Thursday, 24 November 2011 12:21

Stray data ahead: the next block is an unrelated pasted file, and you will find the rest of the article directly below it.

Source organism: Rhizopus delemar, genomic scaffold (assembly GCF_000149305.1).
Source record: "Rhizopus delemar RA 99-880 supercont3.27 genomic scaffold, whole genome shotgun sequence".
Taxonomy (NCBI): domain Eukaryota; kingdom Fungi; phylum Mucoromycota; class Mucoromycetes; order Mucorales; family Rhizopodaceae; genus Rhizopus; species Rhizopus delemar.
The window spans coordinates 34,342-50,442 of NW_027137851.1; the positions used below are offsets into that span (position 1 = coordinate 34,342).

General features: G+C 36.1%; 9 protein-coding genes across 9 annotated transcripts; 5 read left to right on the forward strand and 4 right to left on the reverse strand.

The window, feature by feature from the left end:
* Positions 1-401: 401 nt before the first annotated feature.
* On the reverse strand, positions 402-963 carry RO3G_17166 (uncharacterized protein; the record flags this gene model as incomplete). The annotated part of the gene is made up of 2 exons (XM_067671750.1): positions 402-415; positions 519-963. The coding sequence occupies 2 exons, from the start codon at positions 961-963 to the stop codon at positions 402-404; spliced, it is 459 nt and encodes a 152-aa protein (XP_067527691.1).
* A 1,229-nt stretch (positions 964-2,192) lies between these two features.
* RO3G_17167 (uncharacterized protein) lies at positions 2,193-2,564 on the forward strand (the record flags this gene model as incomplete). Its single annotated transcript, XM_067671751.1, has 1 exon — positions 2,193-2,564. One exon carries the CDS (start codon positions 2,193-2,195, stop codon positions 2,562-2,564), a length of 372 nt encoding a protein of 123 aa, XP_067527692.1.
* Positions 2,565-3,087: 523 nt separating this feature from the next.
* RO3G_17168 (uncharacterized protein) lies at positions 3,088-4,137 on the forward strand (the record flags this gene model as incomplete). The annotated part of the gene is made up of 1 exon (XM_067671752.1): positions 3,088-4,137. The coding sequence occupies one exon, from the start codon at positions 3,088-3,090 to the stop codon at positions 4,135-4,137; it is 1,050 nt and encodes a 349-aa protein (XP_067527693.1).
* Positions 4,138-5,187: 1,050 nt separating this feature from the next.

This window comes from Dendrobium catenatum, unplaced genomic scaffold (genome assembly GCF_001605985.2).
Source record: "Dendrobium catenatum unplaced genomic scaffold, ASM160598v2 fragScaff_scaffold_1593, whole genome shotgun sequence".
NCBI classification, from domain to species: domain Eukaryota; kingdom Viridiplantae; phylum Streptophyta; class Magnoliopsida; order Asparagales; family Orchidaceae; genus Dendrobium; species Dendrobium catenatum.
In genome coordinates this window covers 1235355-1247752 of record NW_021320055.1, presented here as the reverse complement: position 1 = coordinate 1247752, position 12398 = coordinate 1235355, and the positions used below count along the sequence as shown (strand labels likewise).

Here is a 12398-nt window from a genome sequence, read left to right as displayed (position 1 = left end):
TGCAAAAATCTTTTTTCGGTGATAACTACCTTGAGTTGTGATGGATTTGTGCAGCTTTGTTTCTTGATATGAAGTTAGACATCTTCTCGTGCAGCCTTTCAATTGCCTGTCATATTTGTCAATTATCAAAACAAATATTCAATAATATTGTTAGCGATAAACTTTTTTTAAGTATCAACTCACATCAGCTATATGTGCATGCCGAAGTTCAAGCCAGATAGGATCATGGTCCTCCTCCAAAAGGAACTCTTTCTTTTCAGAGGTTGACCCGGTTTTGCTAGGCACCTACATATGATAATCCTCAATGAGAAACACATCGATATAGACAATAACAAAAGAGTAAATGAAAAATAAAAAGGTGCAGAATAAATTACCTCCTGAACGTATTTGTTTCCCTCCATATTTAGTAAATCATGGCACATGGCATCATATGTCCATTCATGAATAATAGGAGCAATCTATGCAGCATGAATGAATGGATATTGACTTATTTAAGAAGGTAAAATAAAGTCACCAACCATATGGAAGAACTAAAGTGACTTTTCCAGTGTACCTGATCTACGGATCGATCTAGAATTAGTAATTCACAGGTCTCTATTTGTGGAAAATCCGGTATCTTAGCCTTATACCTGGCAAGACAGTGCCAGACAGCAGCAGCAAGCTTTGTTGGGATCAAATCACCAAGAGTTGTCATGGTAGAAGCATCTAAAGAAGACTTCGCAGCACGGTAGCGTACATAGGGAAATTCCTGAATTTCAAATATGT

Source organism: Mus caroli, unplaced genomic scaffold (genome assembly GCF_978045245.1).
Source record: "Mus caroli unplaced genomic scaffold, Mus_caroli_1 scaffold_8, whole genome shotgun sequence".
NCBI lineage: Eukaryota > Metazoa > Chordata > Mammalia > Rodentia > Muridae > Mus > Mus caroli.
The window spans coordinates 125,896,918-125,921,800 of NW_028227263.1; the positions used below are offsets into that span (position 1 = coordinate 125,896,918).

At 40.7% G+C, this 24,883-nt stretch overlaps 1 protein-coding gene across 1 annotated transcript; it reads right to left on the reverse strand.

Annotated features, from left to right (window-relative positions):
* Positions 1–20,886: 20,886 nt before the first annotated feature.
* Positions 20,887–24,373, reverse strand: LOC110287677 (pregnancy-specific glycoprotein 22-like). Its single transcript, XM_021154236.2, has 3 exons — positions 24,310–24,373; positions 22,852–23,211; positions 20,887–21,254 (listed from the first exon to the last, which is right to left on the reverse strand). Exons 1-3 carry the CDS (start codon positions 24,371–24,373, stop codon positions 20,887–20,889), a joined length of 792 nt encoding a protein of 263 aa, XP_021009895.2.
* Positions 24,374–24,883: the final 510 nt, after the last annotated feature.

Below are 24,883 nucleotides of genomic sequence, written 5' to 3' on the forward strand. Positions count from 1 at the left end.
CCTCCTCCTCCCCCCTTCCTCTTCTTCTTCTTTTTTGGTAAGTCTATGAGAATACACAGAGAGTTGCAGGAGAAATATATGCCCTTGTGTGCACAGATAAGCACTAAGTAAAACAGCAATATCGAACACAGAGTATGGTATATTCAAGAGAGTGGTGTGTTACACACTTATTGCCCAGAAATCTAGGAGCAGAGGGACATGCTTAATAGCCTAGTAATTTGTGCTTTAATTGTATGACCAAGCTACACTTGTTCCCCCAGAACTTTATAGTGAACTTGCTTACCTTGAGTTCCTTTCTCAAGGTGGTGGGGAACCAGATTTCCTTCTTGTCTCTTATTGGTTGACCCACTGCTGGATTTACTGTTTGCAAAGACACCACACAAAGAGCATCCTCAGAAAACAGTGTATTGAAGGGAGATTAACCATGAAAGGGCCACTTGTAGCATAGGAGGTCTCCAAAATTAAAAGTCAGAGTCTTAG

All is well that ends well. If we are lucky, the paratroopers will land just in time to take over and György Matolcsy will be barred from all kinds of economic activity. It is not good news if a country needs foreign supervision, but it is more than welcome if one’s own elected government cannot even be trusted to run a buffet. The intervention of the IMF is not at all aggressive. It merely stipulates that, if we are to receive any loans, we had better change our lamebrain economic policy. Of course, if you think that the secret of our economy rests on our huge oil wealth and brandy distillation, you don’t have to meet the IMF. It is very hard to get to know the truth if you are up against a bunch of guys who tell lies for living. It turns out that everything, including the alleged negotiation and agreement with the monetary fund, was a lie. We had a few happy hours, but that came to an abrupt end when the IMF admitted having heard of a certain Mr. Matolcsy. I hope that, from now on, the Government of National Affairs will be modest enough in its criticism and will stop talking about redeeming our country. In a short time, our precious leader managed to plunder the savings of our pensioners, scare away foreign investors by levying surcharges, and, last but not least, he managed to send the Forint into unseen depths. And this is what they call unorthodox policy! In order to achieve their ambition to discredit the country, the boys created a deeply centralized power structure, at the top of which Viktor Orbán is enjoying the absolute powers of a king. Of course, this is all happening for our sakes, so that we can avoid the cuts. I’m afraid we are back to square one. As if starting from scratch again would not be bad enough, we have a clown with dictatorial tendencies as our prime minister, who managed to destroy everything in his path. I think that it is safe to say that we would have been a lot better off with Gordon Bajnai remaining in charge of the economy. This is not what the people empowered Viktor Orbán to do, and I hope that we will draw the necessary consequences. While we are at it, I have to say that I fully share the sentiments of the prime minister about the misuse of power. Engaging in the practice of illegal land swaps that are not advantageous for the state is clearly a crime which should not be left unpunished. I am just curious whether one and a half years of continual malfeasance would merit two million years behind bars?